29th January, 2013 by Rupert Millar
Despite domestic demand for Cabernet Sauvignon and Merlot, it is Syrah could be Israel’s star variety think some of its leading winemakers.
Speaking to the drinks business at the annual Kosher wine and spirits tasting hosted by Kedem Europe, Alex Haruni, owner of Dalton Winery said that Syrah/Shiraz “should have been planted first”.
“I think some of the Cabernets and Merlots can be pretty leafy,” he said, “the Shirazs are significantly better.
“We didn’t understand the potential at first, until we started planting it about 10 years ago.
“Shiraz should’ve been planted first. However, commercially it’s more difficult as people drink more Cabernet more than they do Shiraz, it’s not called ‘King Cab’ for nothing”.
“It’s a new variety in Israel,” agreed Gilad Flam of Flam Winery who had previously told db that the variety had “good potential” in Israel and that, “in the Upper Galilee we have nice, stony soils and can get good results.”. However, he added, “people want Cabernet and Merlot.”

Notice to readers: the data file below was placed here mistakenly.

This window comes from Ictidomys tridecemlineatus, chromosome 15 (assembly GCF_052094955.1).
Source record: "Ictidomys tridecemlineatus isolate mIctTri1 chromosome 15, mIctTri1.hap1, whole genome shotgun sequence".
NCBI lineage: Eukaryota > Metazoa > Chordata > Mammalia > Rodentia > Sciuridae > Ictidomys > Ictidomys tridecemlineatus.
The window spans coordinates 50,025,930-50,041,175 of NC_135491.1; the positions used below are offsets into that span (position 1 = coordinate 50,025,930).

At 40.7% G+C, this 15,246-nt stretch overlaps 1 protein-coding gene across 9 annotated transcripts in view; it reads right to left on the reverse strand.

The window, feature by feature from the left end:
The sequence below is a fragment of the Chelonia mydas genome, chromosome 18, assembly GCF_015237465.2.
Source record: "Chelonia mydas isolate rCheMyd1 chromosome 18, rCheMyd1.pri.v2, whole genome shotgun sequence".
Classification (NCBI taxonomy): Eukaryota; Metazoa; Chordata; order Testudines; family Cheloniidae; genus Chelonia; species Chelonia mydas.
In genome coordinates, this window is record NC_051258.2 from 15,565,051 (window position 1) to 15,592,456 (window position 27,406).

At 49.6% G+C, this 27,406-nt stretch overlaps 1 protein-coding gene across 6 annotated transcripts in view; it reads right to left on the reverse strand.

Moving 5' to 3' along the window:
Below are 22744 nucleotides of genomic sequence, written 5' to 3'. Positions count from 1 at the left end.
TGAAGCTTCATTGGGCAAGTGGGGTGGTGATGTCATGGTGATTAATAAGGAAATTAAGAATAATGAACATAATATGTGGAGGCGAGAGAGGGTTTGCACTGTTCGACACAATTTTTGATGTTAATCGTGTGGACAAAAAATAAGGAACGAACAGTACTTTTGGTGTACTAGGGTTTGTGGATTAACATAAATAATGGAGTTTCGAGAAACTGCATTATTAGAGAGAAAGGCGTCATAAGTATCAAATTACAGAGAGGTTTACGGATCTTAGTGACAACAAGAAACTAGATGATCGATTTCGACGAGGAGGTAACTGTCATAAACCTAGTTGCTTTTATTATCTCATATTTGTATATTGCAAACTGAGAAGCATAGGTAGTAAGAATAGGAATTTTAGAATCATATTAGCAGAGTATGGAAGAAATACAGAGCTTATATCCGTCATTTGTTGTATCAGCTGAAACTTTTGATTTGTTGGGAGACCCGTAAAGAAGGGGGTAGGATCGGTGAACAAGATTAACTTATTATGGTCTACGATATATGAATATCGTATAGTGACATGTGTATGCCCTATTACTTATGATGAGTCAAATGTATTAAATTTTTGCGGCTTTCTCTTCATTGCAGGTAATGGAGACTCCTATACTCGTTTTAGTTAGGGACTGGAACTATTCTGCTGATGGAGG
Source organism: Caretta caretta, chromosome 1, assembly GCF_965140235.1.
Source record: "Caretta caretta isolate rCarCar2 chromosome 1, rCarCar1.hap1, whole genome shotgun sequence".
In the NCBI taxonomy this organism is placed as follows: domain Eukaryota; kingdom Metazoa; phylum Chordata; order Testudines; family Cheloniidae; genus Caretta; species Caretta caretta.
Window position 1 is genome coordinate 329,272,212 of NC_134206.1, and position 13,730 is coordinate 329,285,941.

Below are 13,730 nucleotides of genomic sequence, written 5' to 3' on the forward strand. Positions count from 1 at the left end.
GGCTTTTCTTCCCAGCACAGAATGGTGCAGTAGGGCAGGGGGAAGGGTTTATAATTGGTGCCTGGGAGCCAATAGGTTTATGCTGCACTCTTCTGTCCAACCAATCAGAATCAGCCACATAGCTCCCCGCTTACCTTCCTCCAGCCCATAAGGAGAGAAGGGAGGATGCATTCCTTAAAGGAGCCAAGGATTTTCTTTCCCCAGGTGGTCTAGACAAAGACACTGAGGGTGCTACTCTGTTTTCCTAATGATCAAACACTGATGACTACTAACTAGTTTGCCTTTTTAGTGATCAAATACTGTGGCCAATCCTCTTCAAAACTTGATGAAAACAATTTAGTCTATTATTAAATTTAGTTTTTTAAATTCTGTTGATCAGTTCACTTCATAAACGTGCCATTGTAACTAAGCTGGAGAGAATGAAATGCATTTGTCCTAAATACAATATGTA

“I think it enjoys the hot weather more,” Haruni continued, “And I believe it does well everywhere,” adding that his winery had recently planted a new plot further down towards the Judean Hills.
There are some exceptions, countered Yakov Berg, CEO of Psagot, notably in his region in the hills above Jerusalem, apparently the highest Israeli wine region at 900 metres above sea level.
“Our soils are more elegant and the altitude helps us with freshness in,” he explained when talking about his Cabernet.